He then replaced Mancini at Inter in June 2008. Mancini had won three straight league titles and two Italian Cup wins however many point to the Italian match fixing scandal which sent Juventus out of Serie A and handicapped Milan as the catalyst for the titles and cup wins that Mancini picked up between 2005 and 2008. Mancini still failed to achieve success in Europe with Inter despite Moratti's financial backing and the acquisition of high profile players such as Santiago Solari, David Pizarro, Maicon, Patrick Vieira, Zlatan Ibrahimovic and Walter Samuel.

He was sacked by Moratti in 2008.

Mourinho continued the tradition of Serie A titles with two more successive wins but he also brought the club the trophy that Moratti had hoped for, the Champions League title in 2009-10.

Money had been spent to achieve this success with Samuel Eto'o, Diego Milito and Wesley Sneijder amongst the big name signings but the key is the speed of the success. Such a quick turnaround in European fortunes should be attributed to Mourinho's ability as a coach and a manager.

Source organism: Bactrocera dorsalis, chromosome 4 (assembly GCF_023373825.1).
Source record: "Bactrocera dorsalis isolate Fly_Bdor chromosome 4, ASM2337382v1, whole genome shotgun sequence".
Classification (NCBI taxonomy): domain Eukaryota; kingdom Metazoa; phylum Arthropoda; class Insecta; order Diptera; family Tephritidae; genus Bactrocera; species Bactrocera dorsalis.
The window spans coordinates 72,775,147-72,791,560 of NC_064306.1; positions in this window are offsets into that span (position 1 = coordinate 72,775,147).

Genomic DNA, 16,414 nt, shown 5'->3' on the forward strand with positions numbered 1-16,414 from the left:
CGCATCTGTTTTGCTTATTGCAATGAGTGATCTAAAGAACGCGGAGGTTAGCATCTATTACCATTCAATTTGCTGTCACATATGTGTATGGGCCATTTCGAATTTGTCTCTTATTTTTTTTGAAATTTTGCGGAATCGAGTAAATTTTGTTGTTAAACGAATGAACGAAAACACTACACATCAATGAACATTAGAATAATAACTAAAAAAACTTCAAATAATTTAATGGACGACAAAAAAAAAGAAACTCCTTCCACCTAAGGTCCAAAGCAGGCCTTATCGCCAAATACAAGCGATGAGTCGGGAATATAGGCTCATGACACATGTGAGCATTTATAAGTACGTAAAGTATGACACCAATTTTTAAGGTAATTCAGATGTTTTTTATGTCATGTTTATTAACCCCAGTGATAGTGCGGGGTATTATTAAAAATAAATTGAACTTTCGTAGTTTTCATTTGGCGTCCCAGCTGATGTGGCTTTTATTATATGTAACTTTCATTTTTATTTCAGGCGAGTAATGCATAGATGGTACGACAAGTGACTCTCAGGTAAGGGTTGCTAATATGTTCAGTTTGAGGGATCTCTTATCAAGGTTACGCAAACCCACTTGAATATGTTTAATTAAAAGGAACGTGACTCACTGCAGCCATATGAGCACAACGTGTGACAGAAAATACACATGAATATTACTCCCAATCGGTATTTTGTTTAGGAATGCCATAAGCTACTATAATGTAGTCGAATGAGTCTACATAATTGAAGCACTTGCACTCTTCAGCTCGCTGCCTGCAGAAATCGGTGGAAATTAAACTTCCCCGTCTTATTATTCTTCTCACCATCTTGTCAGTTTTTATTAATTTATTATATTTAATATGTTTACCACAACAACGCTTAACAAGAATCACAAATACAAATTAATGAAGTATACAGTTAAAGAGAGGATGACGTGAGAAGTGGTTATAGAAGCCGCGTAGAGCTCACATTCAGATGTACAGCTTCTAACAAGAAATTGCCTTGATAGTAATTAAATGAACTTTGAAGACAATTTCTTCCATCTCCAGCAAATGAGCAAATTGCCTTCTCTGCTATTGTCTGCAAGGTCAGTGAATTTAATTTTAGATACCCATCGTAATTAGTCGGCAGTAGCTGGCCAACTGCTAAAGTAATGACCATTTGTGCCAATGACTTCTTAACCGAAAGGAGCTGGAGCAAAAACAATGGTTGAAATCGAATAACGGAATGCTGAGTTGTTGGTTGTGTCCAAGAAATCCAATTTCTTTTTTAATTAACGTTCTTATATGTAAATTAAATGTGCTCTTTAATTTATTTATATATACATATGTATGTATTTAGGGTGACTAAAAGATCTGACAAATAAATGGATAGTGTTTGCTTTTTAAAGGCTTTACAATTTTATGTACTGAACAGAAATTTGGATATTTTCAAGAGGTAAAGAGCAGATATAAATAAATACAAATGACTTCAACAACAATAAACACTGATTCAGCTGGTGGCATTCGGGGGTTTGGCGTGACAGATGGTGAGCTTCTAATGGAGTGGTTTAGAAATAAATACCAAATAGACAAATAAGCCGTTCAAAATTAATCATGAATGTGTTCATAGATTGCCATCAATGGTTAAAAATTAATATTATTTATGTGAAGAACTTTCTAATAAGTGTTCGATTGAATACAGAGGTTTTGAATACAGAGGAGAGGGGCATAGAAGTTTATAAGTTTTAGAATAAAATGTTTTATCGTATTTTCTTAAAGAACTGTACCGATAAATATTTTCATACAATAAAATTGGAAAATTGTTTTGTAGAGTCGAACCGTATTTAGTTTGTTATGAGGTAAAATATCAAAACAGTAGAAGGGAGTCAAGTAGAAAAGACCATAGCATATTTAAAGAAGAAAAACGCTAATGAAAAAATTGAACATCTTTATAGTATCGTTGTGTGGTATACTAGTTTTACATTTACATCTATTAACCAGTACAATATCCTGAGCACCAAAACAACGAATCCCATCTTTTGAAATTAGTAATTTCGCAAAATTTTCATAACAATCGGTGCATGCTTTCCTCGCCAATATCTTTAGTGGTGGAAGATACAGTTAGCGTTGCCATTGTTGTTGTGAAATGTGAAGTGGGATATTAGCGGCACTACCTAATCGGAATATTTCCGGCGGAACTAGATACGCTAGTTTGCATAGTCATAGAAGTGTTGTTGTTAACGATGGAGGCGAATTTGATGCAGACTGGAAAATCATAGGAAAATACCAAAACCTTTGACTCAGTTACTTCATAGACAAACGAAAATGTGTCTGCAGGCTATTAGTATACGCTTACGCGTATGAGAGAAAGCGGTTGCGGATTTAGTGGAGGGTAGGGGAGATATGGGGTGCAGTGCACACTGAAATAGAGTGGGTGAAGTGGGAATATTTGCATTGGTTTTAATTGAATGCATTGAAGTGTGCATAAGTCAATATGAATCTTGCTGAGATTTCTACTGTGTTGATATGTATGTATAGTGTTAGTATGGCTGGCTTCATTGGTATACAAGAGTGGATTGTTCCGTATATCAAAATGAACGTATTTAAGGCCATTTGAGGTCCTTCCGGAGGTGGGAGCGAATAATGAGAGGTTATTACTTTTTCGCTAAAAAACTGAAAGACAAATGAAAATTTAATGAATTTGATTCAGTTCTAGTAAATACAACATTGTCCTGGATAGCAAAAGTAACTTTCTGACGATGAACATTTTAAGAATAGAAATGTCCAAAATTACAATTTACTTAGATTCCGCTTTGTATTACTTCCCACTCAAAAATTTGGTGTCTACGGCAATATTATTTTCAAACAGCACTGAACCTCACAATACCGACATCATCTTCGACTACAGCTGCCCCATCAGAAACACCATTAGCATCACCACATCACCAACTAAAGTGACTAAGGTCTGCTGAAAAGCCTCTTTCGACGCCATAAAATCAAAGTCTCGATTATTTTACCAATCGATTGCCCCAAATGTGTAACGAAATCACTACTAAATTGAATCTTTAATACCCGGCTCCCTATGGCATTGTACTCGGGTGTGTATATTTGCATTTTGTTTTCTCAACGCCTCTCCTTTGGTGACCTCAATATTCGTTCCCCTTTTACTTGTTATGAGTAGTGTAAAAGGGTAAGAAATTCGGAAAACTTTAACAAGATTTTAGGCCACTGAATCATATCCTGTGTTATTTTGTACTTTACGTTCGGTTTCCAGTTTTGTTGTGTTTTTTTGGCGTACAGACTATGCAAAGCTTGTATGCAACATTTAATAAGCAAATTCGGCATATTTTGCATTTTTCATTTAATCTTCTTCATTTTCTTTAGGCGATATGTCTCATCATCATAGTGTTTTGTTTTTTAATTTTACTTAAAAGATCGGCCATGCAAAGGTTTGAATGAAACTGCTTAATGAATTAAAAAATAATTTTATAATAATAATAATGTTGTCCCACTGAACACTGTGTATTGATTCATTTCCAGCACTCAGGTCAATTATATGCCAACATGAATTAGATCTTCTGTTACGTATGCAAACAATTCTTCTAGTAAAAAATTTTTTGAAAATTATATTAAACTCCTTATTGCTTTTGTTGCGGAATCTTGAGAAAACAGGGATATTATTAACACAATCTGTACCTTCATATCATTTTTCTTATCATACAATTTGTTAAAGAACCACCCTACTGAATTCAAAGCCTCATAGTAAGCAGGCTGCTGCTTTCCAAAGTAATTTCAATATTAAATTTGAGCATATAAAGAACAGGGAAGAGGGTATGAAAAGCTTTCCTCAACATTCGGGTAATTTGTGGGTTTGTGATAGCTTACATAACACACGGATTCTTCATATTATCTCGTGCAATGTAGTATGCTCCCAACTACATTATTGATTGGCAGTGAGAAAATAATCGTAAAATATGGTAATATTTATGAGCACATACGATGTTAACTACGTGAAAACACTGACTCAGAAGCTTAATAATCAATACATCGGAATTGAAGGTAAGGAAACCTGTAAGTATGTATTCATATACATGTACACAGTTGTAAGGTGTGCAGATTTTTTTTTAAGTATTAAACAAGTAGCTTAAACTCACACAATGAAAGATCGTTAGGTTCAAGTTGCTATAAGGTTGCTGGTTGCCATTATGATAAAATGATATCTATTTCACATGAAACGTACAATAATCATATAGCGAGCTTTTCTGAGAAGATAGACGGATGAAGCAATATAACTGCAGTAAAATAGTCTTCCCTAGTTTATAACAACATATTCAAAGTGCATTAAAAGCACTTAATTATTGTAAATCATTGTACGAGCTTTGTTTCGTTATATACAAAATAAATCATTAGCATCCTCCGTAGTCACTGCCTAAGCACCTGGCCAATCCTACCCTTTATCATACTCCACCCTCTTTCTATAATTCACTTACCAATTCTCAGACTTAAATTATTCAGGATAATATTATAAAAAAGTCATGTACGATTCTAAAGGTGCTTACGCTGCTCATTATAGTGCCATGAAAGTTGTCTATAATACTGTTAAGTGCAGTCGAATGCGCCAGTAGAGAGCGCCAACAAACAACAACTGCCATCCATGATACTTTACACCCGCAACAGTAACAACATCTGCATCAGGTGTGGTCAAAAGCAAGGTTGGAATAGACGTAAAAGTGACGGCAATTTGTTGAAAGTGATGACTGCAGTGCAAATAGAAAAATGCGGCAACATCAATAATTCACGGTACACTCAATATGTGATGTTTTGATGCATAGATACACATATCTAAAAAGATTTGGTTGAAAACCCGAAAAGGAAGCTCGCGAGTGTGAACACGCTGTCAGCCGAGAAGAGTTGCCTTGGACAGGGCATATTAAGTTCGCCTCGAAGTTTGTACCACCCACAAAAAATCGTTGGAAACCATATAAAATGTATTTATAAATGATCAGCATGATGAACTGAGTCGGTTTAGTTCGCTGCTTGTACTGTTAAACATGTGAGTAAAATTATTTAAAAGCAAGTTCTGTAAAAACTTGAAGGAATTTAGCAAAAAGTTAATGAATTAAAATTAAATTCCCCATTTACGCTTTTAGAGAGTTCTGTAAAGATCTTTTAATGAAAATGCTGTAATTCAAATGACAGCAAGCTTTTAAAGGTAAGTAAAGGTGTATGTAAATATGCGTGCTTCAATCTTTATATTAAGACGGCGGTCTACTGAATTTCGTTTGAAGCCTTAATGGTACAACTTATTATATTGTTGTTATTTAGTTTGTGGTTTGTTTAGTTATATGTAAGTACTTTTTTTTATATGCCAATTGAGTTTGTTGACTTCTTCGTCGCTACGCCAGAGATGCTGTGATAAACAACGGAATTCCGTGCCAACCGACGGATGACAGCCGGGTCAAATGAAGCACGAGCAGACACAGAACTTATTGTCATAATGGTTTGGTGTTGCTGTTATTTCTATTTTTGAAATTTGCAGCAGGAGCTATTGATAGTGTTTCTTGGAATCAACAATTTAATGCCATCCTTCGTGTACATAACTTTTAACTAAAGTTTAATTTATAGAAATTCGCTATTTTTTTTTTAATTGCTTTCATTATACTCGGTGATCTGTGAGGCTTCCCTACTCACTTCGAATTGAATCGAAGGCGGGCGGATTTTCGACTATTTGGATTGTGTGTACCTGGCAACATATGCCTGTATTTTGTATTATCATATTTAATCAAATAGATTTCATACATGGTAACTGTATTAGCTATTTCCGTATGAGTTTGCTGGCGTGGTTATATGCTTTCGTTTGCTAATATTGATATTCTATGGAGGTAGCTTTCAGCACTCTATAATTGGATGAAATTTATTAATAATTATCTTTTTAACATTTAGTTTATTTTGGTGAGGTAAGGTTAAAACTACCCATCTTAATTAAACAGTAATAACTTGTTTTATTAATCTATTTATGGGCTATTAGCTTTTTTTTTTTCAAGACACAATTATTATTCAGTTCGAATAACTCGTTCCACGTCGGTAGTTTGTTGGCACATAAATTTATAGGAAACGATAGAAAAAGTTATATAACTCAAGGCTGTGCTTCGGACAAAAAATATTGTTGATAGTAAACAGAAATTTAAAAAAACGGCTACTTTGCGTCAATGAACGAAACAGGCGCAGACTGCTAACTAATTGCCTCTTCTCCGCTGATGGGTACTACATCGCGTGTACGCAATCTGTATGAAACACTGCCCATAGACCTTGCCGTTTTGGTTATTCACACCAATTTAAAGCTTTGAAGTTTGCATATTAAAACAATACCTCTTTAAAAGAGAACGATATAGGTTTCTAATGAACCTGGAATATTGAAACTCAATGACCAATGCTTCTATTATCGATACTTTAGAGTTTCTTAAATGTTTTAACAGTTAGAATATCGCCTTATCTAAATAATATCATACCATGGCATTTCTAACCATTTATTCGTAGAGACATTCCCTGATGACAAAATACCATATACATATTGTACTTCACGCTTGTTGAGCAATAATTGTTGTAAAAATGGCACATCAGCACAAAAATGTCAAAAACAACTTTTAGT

Jose had proven as he had at Chelsea that with money to spend he was not only capable of dominating domestically and in Europe –but achieving this success in a very short period of time. He has since replicated this success at Real Madrid.

Manchester City on the other hand have been on a spending spree since the club was bought by the Middle Eastern Investors. They have brought in players of quality that have been courted by the likes of Real Madrid and Chelsea, who have played for Barcelona and Inter Milan - and yet in the current and previous campaigns they have failed to progress through the group stages of the Champions League competition.

Whilst a group also containing Borussia Dortmund, Ajax and Real Madrid this term was an intimidating prospect neither the Germans or the Dutch have the spending power of the Manchester outfit. Mancini's persistence with Mario Balotelli - his public attack on young Joe Hart contributed to a feeling that perhaps Mancini is not in the same class as Ferguson and Mourinho.